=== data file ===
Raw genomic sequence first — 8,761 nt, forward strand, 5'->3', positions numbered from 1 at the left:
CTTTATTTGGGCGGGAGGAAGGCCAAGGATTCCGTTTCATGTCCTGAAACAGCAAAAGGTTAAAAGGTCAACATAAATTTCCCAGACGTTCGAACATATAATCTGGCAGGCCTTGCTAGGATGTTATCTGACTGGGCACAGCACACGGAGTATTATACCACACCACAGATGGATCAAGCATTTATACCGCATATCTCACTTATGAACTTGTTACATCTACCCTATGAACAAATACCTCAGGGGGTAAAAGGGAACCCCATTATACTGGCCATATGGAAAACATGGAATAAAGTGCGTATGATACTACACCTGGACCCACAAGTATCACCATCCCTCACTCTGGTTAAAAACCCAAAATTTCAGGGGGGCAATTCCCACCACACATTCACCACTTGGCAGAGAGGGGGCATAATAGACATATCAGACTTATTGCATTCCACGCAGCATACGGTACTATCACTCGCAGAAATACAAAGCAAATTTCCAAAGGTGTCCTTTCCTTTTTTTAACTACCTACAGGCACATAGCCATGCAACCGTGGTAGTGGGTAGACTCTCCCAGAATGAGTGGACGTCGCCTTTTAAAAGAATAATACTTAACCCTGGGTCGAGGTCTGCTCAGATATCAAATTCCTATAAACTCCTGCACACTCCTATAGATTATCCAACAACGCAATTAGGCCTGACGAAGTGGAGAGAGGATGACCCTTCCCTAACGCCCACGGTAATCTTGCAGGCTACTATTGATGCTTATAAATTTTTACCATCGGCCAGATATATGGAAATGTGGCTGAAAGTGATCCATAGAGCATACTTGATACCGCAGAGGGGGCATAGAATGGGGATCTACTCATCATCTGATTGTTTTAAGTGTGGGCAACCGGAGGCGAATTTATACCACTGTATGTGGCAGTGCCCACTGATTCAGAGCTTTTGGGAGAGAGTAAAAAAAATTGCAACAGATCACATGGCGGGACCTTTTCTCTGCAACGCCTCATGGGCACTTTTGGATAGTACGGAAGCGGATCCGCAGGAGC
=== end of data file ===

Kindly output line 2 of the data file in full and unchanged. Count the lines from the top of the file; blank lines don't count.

CTTTATTTGGGCGGGAGGAAGGCCAAGGATTCCGTTTCATGTCCTGAAACAGCAAAAGGTTAAAAGGTCAACATAAATTTCCCAGACGTTCGAACATATAATCTGGCAGGCCTTGCTAGGATGTTATCTGACTGGGCACAGCACACGGAGTATTATACCACACCACAGATGGATCAAGCATTTATACCGCATATCTCACTTATGAACTTGTTACATCTACCCTATGAACAAATACCTCAGGGGGTAAAAGGGAACCCCATTATACTGGCCATATGGAAAACATGGAATAAAGTGCGTATGATACTACACCTGGACCCACAAGTATCACCATCCCTCACTCTGGTTAAAAACCCAAAATTTCAGGGGGGCAATTCCCACCACACATTCACCACTTGGCAGAGAGGGGGCATAATAGACATATCAGACTTATTGCATTCCACGCAGCATACGGTACTATCACTCGCAGAAATACAAAGCAAATTTCCAAAGGTGTCCTTTCCTTTTTTTAACTACCTACAGGCACATAGCCATGCAACCGTGGTAGTGGGTAGACTCTCCCAGAATGAGTGGACGTCGCCTTTTAAAAGAATAATACTTAACCCTGGGTCGAGGTCTGCTCAGATATCAAATTCCTATAAACTCCTGCACACTCCTATAGATTATCCAACAACGCAATTAGGCCTGACGAAGTGGAGAGAGGATGACCCTTCCCTAACGCCCACGGTAATCTTGCAGGCTACTATTGATGCTTATAAATTTTTACCATCGGCCAGATATATGGAAATGTGGCTGAAAGTGATCCATAGAGCATACTTGATACCGCAGAGGGGGCATAGAATGGGGATCTACTCATCATCTGATTGTTTTAAGTGTGGGCAACCGGAGGCGAATTTATACCACTGTATGTGGCAGTGCCCACTGATTCAGAGCTTTTGGGAGAGAGTAAAAAAAATTGCAACAGATCACATGGCGGGACCTTTTCTCTGCAACGCCTCATGGGCACTTTTGGATAGTACGGAAGCGGATCCGCAGGAGC